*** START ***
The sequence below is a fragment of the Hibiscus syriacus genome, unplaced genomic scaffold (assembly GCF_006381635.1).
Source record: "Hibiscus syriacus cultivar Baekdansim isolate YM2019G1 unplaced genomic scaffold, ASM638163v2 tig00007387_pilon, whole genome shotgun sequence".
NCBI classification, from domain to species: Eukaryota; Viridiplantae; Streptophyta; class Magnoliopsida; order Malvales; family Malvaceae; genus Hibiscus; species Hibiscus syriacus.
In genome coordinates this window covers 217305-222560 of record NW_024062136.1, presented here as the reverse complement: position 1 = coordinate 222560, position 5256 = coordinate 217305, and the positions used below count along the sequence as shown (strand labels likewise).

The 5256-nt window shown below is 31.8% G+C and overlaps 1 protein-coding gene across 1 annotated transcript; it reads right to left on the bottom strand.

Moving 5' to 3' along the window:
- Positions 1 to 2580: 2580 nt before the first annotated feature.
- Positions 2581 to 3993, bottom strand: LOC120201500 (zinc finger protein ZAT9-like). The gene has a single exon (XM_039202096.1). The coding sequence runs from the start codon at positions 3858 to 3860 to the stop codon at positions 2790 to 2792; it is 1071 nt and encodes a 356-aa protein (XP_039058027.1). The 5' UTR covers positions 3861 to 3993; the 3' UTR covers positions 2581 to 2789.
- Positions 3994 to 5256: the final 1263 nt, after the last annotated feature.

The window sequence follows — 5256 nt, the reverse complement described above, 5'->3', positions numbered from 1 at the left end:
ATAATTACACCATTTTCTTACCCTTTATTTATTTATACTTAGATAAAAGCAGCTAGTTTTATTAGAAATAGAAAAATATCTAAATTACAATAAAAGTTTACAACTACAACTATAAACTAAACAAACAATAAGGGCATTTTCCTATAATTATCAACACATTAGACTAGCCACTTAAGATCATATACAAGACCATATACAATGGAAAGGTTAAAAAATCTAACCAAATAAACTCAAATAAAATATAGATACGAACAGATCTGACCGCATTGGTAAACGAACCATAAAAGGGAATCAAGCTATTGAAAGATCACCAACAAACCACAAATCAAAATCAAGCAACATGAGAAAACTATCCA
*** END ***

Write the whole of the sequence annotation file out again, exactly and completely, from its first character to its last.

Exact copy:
The sequence below is a fragment of the Hibiscus syriacus genome, unplaced genomic scaffold (assembly GCF_006381635.1).
Source record: "Hibiscus syriacus cultivar Baekdansim isolate YM2019G1 unplaced genomic scaffold, ASM638163v2 tig00007387_pilon, whole genome shotgun sequence".
NCBI classification, from domain to species: Eukaryota; Viridiplantae; Streptophyta; class Magnoliopsida; order Malvales; family Malvaceae; genus Hibiscus; species Hibiscus syriacus.
In genome coordinates this window covers 217305-222560 of record NW_024062136.1, presented here as the reverse complement: position 1 = coordinate 222560, position 5256 = coordinate 217305, and the positions used below count along the sequence as shown (strand labels likewise).

The 5256-nt window shown below is 31.8% G+C and overlaps 1 protein-coding gene across 1 annotated transcript; it reads right to left on the bottom strand.

Moving 5' to 3' along the window:
- Positions 1 to 2580: 2580 nt before the first annotated feature.
- Positions 2581 to 3993, bottom strand: LOC120201500 (zinc finger protein ZAT9-like). The gene has a single exon (XM_039202096.1). The coding sequence runs from the start codon at positions 3858 to 3860 to the stop codon at positions 2790 to 2792; it is 1071 nt and encodes a 356-aa protein (XP_039058027.1). The 5' UTR covers positions 3861 to 3993; the 3' UTR covers positions 2581 to 2789.
- Positions 3994 to 5256: the final 1263 nt, after the last annotated feature.

The window sequence follows — 5256 nt, the reverse complement described above, 5'->3', positions numbered from 1 at the left end:
ATAATTACACCATTTTCTTACCCTTTATTTATTTATACTTAGATAAAAGCAGCTAGTTTTATTAGAAATAGAAAAATATCTAAATTACAATAAAAGTTTACAACTACAACTATAAACTAAACAAACAATAAGGGCATTTTCCTATAATTATCAACACATTAGACTAGCCACTTAAGATCATATACAAGACCATATACAATGGAAAGGTTAAAAAATCTAACCAAATAAACTCAAATAAAATATAGATACGAACAGATCTGACCGCATTGGTAAACGAACCATAAAAGGGAATCAAGCTATTGAAAGATCACCAACAAACCACAAATCAAAATCAAGCAACATGAGAAAACTATCCA